She danced along the streets of white, her feet gliding over the powdery snow that had settled, never making any footprints. She kind of missed the crunch of fresh snow underfoot, but at least the loss of sensations helped with the cold. Weather like this, normally, she would already be huddled under blankets in front of the fireplace.
She stopped briefly and tried to recall the memory of the fireplace. A word floated from the recesses of her mind: warmth. It was such an odd word. Warmth. It felt soft and heavy, unlike “cold”, which felt stiff and sharp. What did warmth feel like?
Toasty. Comfy. Snuggly. These were the words that came to mind. They sounded like nice words. Yes, the fireplace was a nice place to be near.
The clock tower in the distance rang seven times, and she knew that it was time for dinner. Yes, dinner was warm, she remembered. Dinner was when food was laid out on the table, and you could eat anything you liked. There were potatoes, chicken, green peas, sweet corn… There was something in her mouth, and she remembered what warmth felt like.
That’s right – warmth was a nice feeling. These days there was no warmth to be felt, only cold. Not the bitter, stiff cold that came to mind – not the cold that stung and numbed. The cold that she felt was a hollow, empty kind. It was a strange stillness, like the cold wasn’t really there, but she could feel it in her bones. It was the kind of cold that you felt in your stomach when you were hungry, and dinner was taking too long to cook.
She hopped over to a low window. There was a family inside, gathered around a table – and yes! They were having dinner. Nice, warm, filling dinner that chased away the empty coldness in the stomach. She could remember that. She could remember the end of dinner, after tummies were filled and appetites were satiated. There was nothing cold about dinner, only a toasty, comfy warmth.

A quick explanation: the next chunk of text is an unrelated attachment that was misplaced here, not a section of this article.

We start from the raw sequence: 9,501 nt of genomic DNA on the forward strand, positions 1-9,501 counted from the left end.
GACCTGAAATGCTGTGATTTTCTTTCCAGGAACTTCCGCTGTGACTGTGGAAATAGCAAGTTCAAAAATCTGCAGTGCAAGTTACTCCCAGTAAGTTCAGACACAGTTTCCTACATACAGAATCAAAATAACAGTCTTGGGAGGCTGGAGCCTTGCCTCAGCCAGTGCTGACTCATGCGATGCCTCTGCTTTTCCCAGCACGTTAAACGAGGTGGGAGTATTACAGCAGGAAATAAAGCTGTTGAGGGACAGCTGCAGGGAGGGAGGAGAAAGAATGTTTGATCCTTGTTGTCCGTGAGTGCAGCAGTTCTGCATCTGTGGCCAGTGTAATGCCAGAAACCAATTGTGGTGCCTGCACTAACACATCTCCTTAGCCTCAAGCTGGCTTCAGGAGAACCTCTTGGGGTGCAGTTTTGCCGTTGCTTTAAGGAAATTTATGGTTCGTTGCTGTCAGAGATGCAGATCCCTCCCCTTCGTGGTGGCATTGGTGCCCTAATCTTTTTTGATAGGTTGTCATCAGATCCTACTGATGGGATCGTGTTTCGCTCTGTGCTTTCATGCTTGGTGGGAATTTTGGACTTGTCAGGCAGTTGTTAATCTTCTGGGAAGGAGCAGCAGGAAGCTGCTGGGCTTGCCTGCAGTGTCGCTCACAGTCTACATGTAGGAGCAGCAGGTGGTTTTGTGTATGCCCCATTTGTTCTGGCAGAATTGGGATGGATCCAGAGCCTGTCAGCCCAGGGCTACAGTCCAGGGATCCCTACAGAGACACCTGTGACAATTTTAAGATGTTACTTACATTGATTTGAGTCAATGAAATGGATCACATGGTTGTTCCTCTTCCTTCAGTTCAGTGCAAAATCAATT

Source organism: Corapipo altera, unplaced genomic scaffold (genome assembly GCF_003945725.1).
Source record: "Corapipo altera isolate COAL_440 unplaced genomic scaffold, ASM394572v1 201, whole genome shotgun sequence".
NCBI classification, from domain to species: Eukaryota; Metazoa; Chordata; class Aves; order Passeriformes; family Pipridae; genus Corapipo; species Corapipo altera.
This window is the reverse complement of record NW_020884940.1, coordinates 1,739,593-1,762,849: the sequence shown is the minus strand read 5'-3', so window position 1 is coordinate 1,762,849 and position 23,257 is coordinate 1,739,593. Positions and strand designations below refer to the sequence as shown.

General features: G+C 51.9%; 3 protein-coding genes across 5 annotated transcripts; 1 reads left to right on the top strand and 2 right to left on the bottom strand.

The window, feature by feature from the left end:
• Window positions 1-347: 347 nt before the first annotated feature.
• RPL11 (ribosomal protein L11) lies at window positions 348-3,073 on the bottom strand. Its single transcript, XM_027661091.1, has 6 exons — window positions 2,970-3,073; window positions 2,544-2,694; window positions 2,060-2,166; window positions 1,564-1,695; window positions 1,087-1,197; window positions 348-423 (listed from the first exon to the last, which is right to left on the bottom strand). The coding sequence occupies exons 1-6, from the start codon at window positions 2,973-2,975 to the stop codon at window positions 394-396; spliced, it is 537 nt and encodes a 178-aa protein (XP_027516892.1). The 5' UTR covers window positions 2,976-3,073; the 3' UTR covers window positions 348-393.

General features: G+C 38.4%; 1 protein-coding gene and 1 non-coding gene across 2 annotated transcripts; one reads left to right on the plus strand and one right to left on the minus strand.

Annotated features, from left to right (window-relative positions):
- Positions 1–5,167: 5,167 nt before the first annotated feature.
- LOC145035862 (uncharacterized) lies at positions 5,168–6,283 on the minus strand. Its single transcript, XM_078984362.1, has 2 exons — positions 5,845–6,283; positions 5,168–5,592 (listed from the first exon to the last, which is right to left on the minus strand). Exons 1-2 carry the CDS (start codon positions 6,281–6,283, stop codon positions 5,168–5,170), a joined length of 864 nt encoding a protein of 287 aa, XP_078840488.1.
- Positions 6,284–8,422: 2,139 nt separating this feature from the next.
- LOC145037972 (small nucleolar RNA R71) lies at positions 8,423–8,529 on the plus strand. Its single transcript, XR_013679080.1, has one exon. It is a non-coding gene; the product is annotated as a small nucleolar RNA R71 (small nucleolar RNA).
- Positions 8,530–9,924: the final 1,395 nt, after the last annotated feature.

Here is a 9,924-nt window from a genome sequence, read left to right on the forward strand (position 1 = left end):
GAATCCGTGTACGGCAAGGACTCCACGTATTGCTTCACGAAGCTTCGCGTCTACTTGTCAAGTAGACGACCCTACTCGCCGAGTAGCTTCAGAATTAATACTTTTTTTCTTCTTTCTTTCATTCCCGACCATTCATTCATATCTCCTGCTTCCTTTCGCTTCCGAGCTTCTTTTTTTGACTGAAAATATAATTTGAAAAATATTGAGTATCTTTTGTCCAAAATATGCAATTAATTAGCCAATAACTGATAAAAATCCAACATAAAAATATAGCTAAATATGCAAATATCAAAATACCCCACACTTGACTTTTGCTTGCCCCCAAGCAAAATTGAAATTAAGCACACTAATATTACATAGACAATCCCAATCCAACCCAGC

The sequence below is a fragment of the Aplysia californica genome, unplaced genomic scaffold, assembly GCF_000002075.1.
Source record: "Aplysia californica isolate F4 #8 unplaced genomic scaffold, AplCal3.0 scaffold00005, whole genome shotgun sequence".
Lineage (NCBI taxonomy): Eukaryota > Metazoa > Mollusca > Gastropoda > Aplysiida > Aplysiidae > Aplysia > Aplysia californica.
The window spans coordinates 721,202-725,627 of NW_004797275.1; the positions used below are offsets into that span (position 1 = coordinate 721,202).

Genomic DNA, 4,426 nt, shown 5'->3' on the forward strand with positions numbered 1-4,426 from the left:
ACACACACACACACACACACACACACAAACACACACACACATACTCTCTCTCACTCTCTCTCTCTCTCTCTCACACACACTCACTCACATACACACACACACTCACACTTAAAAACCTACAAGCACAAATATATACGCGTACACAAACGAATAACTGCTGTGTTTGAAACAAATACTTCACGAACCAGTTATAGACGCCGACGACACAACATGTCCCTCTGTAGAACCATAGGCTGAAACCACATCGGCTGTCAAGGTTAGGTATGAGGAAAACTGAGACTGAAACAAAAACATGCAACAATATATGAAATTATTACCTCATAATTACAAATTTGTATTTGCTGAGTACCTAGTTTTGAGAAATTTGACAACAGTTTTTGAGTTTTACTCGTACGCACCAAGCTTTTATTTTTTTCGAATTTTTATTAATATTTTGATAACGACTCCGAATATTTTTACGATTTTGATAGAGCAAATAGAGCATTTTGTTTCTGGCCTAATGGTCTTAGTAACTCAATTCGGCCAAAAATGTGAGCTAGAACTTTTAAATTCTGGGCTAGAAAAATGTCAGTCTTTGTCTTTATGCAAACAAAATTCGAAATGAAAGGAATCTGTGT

She wondered if she missed dinner and warmth, and then found herself noting how “missed” sounded so much like “mist”. Perhaps it’s because missing something is like the mist – you can see it, but you cannot feel it. And it was cold – missing something, or someone, was cold indeed.
She pressed her face against the window, looking at the family as they shared their food around the table. Her breath didn’t fog up the glass. There was a boy of about 6 or 7 at the table, pouting at the broccoli that was being served onto his plate. He looked up, and for a moment, they were looking eye to eye.
“Mom, there’s a pale girl at the window!” he cried and pointed towards her. Alarmed, she faded out of sight.
The mother turned to look out the window, and even walked towards it to check the sides. “There’s no one outside, dear,” the mother said. “No one’s silly enough to be out in this cold.”
Was she out in the cold? She looked at the white snow underfoot. “Snow” sounded a lot like “cold”, so that should be right. Perhaps she was cold, after all.
She looked inside the house and saw the fireplace, alive with orange and golden embers, and a shiver seized her.
Perhaps she did miss the warmth.
She danced along, her feet trailing above the snow, but never touching it.